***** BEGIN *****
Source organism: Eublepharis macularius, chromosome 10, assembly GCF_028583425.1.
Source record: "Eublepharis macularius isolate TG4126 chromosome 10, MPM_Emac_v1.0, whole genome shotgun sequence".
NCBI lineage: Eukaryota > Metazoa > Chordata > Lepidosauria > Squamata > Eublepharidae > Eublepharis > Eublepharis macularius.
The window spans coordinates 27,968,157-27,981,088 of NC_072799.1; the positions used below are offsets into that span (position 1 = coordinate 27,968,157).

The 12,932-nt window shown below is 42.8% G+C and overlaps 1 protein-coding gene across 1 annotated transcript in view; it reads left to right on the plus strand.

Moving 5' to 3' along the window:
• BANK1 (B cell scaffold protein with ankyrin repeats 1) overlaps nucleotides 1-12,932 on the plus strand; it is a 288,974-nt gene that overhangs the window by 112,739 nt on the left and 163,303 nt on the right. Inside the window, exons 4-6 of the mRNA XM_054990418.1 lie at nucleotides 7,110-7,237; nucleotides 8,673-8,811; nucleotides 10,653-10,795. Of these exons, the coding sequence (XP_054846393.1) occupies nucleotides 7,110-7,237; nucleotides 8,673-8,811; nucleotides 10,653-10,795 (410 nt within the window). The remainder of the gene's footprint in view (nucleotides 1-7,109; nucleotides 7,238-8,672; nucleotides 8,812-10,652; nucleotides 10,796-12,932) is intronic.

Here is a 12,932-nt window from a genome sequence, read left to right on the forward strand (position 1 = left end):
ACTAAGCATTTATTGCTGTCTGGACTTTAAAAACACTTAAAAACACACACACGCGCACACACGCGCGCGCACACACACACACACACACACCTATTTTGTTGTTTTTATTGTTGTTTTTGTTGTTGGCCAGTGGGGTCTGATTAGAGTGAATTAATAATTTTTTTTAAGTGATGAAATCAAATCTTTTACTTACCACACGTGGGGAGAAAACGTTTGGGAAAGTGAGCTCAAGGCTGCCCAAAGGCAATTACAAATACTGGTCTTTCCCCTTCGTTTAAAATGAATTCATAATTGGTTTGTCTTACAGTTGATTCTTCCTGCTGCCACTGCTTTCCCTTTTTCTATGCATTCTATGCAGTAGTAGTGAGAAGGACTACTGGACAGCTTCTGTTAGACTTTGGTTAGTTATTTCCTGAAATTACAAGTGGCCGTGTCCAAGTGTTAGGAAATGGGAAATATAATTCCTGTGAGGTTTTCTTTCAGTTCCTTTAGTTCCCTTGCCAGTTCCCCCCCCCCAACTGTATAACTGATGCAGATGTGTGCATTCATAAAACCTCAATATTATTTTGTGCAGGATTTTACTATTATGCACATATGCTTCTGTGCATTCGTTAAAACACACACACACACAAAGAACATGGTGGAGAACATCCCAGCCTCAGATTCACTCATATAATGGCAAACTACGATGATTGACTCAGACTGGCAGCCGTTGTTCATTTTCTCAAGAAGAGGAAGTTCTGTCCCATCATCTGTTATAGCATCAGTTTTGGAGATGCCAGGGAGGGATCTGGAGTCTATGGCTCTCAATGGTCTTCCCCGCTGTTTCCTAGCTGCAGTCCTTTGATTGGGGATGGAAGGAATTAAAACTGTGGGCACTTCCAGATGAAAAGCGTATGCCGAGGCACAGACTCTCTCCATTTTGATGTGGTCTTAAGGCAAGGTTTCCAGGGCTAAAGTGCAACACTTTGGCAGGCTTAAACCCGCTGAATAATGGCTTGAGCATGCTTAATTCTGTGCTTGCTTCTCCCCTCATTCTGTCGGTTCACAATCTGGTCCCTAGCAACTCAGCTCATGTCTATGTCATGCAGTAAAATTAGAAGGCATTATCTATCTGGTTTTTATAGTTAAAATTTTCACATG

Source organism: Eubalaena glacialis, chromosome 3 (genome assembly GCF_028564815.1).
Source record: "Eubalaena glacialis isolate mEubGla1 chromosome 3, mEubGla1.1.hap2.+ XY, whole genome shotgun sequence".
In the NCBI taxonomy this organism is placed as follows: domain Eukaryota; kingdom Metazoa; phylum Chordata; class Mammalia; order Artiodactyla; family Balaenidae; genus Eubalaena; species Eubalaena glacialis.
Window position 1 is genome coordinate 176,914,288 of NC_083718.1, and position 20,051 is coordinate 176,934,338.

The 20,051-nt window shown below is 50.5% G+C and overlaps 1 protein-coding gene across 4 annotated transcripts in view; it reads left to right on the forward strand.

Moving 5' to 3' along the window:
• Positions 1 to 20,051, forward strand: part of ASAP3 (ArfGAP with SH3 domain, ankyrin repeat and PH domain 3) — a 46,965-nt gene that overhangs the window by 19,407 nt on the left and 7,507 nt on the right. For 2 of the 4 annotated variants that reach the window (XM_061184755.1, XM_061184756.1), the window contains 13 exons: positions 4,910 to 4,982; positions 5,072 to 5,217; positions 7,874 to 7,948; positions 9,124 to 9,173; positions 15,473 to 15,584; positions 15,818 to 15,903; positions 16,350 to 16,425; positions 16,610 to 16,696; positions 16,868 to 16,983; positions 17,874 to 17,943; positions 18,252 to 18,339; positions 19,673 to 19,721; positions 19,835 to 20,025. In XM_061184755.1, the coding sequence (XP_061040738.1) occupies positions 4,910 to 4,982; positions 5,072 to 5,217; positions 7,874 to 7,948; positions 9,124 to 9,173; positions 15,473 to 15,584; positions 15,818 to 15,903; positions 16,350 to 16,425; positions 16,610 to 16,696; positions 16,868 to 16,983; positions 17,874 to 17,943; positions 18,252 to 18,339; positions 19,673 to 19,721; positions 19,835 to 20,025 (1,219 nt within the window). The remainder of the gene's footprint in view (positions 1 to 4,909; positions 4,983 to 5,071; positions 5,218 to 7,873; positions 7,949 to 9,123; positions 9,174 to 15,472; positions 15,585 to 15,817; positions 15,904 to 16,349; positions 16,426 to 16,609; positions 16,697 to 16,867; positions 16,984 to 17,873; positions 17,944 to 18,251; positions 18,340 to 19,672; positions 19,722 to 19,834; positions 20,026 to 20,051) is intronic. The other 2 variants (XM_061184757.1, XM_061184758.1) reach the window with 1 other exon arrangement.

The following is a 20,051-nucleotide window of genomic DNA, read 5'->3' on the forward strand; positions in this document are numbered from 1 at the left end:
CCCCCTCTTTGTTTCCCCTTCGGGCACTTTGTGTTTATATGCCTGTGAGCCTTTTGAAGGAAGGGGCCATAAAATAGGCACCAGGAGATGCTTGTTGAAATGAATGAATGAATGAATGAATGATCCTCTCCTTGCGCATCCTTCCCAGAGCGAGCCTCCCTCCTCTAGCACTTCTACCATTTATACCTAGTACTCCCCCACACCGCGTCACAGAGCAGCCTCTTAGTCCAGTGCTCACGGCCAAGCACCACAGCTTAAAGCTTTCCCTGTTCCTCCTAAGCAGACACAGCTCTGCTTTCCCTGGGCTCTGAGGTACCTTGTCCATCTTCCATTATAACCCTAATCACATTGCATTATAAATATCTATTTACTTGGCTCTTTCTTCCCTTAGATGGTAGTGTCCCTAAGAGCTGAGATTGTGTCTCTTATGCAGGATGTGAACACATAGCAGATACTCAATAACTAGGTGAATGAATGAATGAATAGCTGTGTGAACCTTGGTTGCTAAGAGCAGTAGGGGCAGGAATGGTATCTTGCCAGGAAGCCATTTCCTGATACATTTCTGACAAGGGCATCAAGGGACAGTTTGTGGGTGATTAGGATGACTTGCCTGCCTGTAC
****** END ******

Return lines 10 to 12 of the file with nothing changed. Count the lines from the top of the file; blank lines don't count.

Source organism: Eubalaena glacialis, chromosome 3 (genome assembly GCF_028564815.1).
Source record: "Eubalaena glacialis isolate mEubGla1 chromosome 3, mEubGla1.1.hap2.+ XY, whole genome shotgun sequence".
In the NCBI taxonomy this organism is placed as follows: domain Eukaryota; kingdom Metazoa; phylum Chordata; class Mammalia; order Artiodactyla; family Balaenidae; genus Eubalaena; species Eubalaena glacialis.